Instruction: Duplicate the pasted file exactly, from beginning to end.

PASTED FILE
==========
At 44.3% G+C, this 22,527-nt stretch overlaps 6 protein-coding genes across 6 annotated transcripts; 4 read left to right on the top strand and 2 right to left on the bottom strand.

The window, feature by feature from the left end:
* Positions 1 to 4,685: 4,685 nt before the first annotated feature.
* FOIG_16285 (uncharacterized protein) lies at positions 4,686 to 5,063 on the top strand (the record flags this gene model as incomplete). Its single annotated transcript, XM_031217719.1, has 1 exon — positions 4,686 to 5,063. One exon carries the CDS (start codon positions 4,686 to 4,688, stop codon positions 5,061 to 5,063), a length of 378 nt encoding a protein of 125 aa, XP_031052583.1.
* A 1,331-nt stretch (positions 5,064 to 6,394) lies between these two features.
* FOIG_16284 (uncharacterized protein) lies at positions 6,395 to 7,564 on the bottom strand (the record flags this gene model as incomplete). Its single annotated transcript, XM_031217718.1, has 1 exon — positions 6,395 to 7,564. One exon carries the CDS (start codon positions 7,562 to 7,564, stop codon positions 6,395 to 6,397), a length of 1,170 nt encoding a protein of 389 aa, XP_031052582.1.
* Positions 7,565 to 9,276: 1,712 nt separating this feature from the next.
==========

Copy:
At 44.3% G+C, this 22,527-nt stretch overlaps 6 protein-coding genes across 6 annotated transcripts; 4 read left to right on the top strand and 2 right to left on the bottom strand.

The window, feature by feature from the left end:
* Positions 1 to 4,685: 4,685 nt before the first annotated feature.
* FOIG_16285 (uncharacterized protein) lies at positions 4,686 to 5,063 on the top strand (the record flags this gene model as incomplete). Its single annotated transcript, XM_031217719.1, has 1 exon — positions 4,686 to 5,063. One exon carries the CDS (start codon positions 4,686 to 4,688, stop codon positions 5,061 to 5,063), a length of 378 nt encoding a protein of 125 aa, XP_031052583.1.
* A 1,331-nt stretch (positions 5,064 to 6,394) lies between these two features.
* FOIG_16284 (uncharacterized protein) lies at positions 6,395 to 7,564 on the bottom strand (the record flags this gene model as incomplete). Its single annotated transcript, XM_031217718.1, has 1 exon — positions 6,395 to 7,564. One exon carries the CDS (start codon positions 7,562 to 7,564, stop codon positions 6,395 to 6,397), a length of 1,170 nt encoding a protein of 389 aa, XP_031052582.1.
* Positions 7,565 to 9,276: 1,712 nt separating this feature from the next.